Friday, October 29, 2010

hacking corporate store fronts

local business in america is kind of a quagmire. it seems that except for a few small areas where tons of self-interested stuck-up liberals take the initiative to completely force out corporate interests from a given city, corporations run things. most storefronts you find in america are cost-cutting franchises and subsidiaries of conglomerates. it's no wonder americans easily swallow any pre-packaged product sold to them: be it music, food, television, movies, games... it's all made to order with few variations and dumbed-down for everyone's generic tastes. (heh, it's kind of funny that those are the only things americans are interested in, too)

local businesses get pushed out by these bigger corporations, mostly due to extremely competitive prices. but local business could bring a lot of variety to consumers and in effect influence the entire culture wholly through local means, if it was done on a large enough scale. the question is, in this capitalistic dog-eat-dog country, how do you introduce local business when the whole economy is based on cutting them off at the knees?

i think big companies could start by taking their already extremely effective cost-cutting measures and branching them out to more specific tastes. i think that if you work closer with all the producers of "content" that you use to produce your products you can still keep a low cost and generate a higher variety of products. integrate more, produce with more efficiency.

it would be pretty simple in principle: for any given "metro area" or whatever you determine to be an area with a specific taste that you could market a certain regional product to, create a brand. then create a line of products that are "mostly" only sold by that brand. in this way not only do you create the appearance of originality and variety, you can hopefully win over the local populace and generate a kind of grassroots following for your band.

the goal here is to *not* allow people to associate your stores regionally/locally the way people do nationally. they should not be able to say "that's the mcdonalds of east texas." part of that is keeping your brand relatively small, but also making sure your products aren't overly cookie-cutter in nature. nothing turns people away from big business faster than the lack of a mom-and-pop appearance. you need to hire good people to help sell the brand, but your products also need to have a certain element of being created or finished in the store itself.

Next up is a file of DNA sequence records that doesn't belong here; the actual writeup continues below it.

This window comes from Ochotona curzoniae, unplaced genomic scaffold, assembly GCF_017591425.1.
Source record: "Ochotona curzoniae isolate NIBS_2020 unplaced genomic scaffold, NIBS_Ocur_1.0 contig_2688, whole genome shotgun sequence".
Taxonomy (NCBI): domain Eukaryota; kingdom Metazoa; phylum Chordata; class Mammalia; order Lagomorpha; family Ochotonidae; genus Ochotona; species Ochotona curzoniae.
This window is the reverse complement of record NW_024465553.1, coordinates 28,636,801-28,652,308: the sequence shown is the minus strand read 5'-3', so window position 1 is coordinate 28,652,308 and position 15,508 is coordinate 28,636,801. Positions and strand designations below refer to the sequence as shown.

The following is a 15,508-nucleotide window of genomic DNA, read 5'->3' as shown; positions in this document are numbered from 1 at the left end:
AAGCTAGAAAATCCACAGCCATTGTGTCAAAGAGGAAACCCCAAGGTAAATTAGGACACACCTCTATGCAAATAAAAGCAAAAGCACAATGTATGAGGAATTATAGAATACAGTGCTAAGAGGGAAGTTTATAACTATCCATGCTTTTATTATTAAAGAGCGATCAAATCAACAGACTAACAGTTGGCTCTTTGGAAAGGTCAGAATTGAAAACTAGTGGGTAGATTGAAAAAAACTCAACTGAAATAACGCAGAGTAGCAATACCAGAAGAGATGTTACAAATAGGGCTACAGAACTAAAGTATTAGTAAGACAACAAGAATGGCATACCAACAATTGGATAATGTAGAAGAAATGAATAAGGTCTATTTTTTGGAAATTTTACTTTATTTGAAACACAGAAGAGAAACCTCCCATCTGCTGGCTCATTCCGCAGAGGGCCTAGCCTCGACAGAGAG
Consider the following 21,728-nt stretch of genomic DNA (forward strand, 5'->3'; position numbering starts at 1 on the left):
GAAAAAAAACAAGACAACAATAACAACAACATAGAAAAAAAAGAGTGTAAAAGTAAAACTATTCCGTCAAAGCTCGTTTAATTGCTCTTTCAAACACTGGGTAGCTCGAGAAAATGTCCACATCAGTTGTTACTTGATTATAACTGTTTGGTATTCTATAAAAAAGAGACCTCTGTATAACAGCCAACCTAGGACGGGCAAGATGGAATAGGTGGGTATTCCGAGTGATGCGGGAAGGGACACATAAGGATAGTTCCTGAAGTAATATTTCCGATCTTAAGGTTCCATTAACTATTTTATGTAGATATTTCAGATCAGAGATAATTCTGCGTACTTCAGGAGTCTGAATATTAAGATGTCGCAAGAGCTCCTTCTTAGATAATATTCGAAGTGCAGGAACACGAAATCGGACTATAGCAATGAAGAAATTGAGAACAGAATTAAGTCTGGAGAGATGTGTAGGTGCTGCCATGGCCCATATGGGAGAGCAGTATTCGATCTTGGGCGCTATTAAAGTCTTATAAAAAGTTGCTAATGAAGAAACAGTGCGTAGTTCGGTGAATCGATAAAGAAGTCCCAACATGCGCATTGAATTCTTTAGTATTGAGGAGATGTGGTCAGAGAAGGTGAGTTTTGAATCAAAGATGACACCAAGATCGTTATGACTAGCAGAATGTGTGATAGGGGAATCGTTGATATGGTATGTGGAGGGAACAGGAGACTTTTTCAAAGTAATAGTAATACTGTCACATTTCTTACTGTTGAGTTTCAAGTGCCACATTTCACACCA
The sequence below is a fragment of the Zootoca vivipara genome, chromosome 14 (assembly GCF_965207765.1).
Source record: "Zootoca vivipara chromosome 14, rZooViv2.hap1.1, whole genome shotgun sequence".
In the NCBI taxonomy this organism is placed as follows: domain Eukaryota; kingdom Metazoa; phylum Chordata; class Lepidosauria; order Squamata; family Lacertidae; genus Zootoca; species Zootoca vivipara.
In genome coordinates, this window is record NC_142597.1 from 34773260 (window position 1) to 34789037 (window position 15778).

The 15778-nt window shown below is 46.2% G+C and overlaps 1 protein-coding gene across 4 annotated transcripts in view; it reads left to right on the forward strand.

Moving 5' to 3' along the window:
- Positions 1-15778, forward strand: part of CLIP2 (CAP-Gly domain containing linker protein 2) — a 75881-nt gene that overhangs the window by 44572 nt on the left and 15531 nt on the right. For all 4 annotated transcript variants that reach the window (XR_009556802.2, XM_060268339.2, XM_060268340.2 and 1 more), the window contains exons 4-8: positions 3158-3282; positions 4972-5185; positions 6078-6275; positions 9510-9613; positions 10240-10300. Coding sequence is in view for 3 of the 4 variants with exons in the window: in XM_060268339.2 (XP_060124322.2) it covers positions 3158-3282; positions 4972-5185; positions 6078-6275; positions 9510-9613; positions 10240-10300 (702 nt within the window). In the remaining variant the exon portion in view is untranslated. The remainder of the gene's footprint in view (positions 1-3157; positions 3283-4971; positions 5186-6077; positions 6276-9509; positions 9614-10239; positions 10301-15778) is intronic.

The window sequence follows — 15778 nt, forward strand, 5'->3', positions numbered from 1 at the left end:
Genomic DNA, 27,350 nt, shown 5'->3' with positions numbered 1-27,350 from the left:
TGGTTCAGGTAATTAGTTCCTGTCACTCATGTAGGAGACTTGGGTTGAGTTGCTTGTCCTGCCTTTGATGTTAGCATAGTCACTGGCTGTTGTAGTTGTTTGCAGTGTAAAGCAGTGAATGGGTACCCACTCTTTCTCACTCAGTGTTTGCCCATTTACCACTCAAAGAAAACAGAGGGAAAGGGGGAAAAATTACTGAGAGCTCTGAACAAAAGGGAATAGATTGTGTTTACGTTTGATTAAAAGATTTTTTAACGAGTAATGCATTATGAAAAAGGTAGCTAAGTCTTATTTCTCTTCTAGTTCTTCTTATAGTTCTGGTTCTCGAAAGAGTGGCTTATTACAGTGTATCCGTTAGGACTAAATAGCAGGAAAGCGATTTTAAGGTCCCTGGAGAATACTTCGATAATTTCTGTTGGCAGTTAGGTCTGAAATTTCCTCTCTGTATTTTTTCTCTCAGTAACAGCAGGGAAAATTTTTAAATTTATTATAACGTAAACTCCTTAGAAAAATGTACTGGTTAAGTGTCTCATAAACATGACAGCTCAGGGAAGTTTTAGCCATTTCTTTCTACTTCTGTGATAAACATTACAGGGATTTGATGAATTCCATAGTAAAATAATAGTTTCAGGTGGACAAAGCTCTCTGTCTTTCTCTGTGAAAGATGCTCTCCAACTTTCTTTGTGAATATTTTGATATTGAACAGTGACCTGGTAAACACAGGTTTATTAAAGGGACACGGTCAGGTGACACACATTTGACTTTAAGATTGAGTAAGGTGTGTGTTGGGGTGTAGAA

have you ever seen a national franchise which could, for example, cook an omlette made-to-order in two minutes for a customer? i don't think i have. there must be an expense associated with shipping fresh eggs, keeping them cool, allowing for a kitchen area to prepare the ingredients, etc. but sandwich/sub franchises do almost this very thing. quiznos franchises receive pre-cooked bread and ingredients and assembles them in a matter of minutes for its customers, and produces what i consider to be a fairly high quality sandwich for the price/time. so why can't we ship pre-mixed eggs and the same ingredients, throw them in a bowl, put it in a microwave or some other omlette-cooking machine and give people something fresh(ish) and made-to-order/home made?

all you'd need to do at that point is rename the store for a given region and customize the ambiance, and switch around the recipe a bit depending on the area. your store fronts gain the reputation of being a "local", original, consistent source for (hopefully) good products, and your customers gain the knowledge that they're not just buying the same old crap from a national chain, maybe even believing they are helping the local economy. (maybe they could even go so far as to put more reward in the hands of the local store owners/managers as to actually produce more good for the given region? but now i'm really dreaming)

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